Early published studies relating to cell culture assays with cell death endpoints: Not otherwise electronically available

I’m uploading several early papers relating to cell culture assays with cell death endpoints, which are not otherwise available in electronic format via the Internet.

Weisenthal_Rec_Results_Cancer_Res_94_161-173_1984  (PubMed Reference; PDF)

Weisenthal_Cancer Treat Rep 70_1283-1295_1986 (PubMed Link: Abstract Only)

Download Full Text PDF of 1986 study (Public domain; unrestricted use)



So why has this site been inactive for so long and can you answer a few questions?

brent says:

I am interested in the status of culturing tumor cells to refine chemotherapy from an investment/legal perspective. I have a few questions:
1. I do not see any entries on this site since 2010. Is the site still active?
2. Larry states that no money is to be made by labs that could or would perform the lab work. On what basis is this statement made?
3. Has the FDA moved to regulate such labs to date and if not what seems to be the likely outcome on this question?
4. How is it possible that patients who want these tests could not pay to make them available?
5.  In several cases I have witnessed friends fighting dancer and engaging in chemotherapy and I have asked how the selection of chemotherapeutic agents is made. Most recently the response was they just try some and hope they work. I have only a limited scientific background, but have a good education in business and law.   However, I think that I can understand this. I recently took a microbiology class, and in the lab did a Kirby Bauer Assay — the infectious disease equivalent to what is proposed here for cancer.
My understanding is that the Kirby Bauer testing a culture against different antibiotics dates back to the 40s or 50s.
6. Sorry this a bit long winded but I may have even more as follow up.

Administrator’s note: For reply to the above queries, please click on “ABOUT CANCERTEST.ORG,” above (near top of page), and then scroll down when on new page.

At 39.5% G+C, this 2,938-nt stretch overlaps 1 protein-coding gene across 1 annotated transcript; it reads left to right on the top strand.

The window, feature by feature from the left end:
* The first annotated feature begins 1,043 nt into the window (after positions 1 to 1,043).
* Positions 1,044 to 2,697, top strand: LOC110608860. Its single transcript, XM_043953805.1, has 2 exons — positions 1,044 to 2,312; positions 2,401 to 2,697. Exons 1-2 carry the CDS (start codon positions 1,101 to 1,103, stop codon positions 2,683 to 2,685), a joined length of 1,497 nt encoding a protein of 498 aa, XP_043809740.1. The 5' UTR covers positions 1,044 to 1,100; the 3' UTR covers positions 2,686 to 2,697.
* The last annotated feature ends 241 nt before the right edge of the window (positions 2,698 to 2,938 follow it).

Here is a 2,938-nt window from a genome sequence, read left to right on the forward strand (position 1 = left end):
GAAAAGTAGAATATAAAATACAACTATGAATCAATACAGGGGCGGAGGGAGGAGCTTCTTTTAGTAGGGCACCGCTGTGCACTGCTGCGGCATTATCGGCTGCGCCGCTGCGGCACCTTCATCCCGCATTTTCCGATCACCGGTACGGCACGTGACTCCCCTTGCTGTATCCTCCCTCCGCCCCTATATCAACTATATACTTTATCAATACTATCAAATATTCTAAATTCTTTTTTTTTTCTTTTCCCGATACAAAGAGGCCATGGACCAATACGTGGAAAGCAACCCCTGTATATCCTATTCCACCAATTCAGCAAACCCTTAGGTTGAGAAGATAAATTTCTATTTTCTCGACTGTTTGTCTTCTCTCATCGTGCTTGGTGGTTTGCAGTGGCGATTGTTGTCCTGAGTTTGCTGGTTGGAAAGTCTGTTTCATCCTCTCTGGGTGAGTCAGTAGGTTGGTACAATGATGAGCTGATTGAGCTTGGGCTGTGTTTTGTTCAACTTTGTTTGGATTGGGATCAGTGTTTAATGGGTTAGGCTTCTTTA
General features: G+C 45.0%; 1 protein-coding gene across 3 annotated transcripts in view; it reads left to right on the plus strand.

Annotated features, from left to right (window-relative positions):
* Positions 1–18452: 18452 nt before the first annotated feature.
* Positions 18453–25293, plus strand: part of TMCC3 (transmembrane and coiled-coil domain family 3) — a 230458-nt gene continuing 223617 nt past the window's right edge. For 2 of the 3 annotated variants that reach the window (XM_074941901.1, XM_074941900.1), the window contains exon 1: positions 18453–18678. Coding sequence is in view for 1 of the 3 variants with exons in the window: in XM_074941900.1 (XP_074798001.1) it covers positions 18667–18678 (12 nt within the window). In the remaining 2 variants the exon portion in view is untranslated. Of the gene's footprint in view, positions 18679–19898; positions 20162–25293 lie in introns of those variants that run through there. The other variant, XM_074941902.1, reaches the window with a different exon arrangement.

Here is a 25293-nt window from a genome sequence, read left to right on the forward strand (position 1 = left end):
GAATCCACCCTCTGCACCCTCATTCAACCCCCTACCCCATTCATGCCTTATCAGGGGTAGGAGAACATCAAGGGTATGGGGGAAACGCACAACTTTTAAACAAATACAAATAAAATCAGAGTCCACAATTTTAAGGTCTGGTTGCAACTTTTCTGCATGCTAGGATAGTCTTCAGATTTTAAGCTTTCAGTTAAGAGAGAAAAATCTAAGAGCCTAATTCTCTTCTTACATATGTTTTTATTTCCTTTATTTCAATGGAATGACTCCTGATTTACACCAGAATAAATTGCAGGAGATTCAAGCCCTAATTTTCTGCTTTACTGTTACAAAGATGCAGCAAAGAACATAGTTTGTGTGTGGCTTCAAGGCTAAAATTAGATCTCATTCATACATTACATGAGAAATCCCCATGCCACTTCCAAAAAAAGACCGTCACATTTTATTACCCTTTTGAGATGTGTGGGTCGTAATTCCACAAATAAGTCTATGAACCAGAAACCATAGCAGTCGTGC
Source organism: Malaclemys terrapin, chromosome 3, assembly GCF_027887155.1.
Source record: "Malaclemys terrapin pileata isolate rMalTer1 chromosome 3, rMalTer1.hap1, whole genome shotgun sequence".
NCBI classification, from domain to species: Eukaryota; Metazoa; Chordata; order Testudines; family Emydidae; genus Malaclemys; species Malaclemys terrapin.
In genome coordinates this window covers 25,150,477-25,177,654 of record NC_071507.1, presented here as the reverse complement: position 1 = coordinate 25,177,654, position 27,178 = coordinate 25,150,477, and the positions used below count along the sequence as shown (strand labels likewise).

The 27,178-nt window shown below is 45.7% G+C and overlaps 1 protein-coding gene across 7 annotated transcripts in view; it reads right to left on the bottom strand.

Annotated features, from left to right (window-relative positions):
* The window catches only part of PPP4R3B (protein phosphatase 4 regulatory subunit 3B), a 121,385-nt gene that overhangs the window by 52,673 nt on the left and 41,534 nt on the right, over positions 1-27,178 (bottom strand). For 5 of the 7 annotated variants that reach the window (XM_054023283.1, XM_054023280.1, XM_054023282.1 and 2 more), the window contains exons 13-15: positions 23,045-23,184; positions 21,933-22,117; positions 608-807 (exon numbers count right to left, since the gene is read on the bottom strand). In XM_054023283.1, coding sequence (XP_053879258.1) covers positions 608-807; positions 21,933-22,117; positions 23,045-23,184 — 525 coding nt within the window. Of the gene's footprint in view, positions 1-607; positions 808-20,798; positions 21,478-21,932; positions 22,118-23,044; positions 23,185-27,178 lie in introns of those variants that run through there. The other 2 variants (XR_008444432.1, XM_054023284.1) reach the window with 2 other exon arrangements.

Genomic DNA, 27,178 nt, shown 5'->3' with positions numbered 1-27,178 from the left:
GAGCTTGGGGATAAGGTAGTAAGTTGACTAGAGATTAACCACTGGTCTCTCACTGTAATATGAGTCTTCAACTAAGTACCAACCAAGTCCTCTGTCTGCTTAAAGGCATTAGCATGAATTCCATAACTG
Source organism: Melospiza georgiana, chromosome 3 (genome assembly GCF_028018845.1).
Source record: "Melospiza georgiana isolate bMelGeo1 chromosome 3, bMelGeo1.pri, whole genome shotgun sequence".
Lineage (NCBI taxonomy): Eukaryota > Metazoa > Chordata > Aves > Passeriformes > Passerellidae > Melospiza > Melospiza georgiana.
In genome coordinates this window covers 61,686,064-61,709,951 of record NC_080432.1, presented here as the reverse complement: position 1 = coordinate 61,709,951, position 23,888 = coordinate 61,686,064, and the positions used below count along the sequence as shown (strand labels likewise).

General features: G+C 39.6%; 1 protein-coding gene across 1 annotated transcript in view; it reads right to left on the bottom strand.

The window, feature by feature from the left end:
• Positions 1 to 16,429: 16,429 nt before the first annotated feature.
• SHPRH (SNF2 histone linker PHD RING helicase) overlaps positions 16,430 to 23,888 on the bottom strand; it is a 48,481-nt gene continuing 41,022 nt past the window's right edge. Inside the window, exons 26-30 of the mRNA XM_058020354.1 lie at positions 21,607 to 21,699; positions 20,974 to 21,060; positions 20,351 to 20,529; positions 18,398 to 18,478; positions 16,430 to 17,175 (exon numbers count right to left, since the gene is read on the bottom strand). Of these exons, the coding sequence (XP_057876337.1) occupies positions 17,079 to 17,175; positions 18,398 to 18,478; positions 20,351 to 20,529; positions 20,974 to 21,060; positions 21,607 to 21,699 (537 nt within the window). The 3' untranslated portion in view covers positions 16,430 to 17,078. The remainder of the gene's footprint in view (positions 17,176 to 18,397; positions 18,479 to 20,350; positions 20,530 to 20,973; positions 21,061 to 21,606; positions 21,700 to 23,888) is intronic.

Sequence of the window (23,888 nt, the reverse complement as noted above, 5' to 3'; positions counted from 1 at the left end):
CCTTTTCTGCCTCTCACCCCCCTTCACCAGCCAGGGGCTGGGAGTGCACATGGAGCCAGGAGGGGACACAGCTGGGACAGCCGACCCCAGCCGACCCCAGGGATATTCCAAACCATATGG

Hormonal replacement therapy in post-menopausal women and breast cancer

The following is a bit off the topic of cancer tests, but it goes along with the general theme of individualizing patient treatment.

In yet another long term follow up of the massive Women’s Health Initiative study, which included a randomization between placebo and hormone replacement therapy (“HRT,” with estrogen + progesterone), an increased incidence of breast cancer and increased breast cancer deaths are being reported.

What is being (erroneously) disseminated in the media is the following message: “Not only does prolonged use of hormone replacement therapy raise the risk of breast cancer, new research finds, but it also ups the risk for more severe forms of the disease and increases a woman’s chances of dying.”

This most recent WHI paper only looks at (1) breast cancer mortality and (2) all cause mortality after a diagnosis of breast cancer.  It does not report all cause mortality!  Therefore, it cannot be stated that HRT “increases a woman’s chances of dying.”

An earlier study published by the same authors showed a slight (non-significant) reduction in all cause mortality with HRT and a significantly decreased incidence of colon cancer and hip fractures.

The risk of death following hip fractures has been stated to exceed the risk of death following breast cancer in post menopausal women.

I watched and listened to the lead author (Dr. Rowan Chlebowski, who is a medical oncologist with the Los Angeles Biomedical Research Institute at Harbor-UCLA Medical Center) on the PBS News Hour on October 19, 2010, and I read the JAMA editorial which accompanied the Chlebowski paper and I felt that both exhibited much greater certitude in discouraging HRT use than the data support.

Risks and benefits must be individualized. Thin post menopausal women, with physically active lifestyles, non-hyperdense breasts, low to negligible alcohol consumption, lack of family history, negative mammograms, low fat diets, no tobacco use, low risk of coronary artery disease, and severe osteopenia are at high risk for high lethality hip fractures, but at low risk for breast cancer, lung cancer, and thromboembolic disorders.  Might not the risk benefit ratio of lower dose, transdermal HRT be favorable?

I just use the above as an example. The absolute risk magnitude of breast cancer attributable to HRT remains very low, and there other threats to health and happiness in post-menopausal women beyond breast cancer.

I understand that a continuing series of articles from this study is planned for the future.  Were I a reviewer, I’d demand that all cause mortality data be published with each and every one of these forthcoming studies.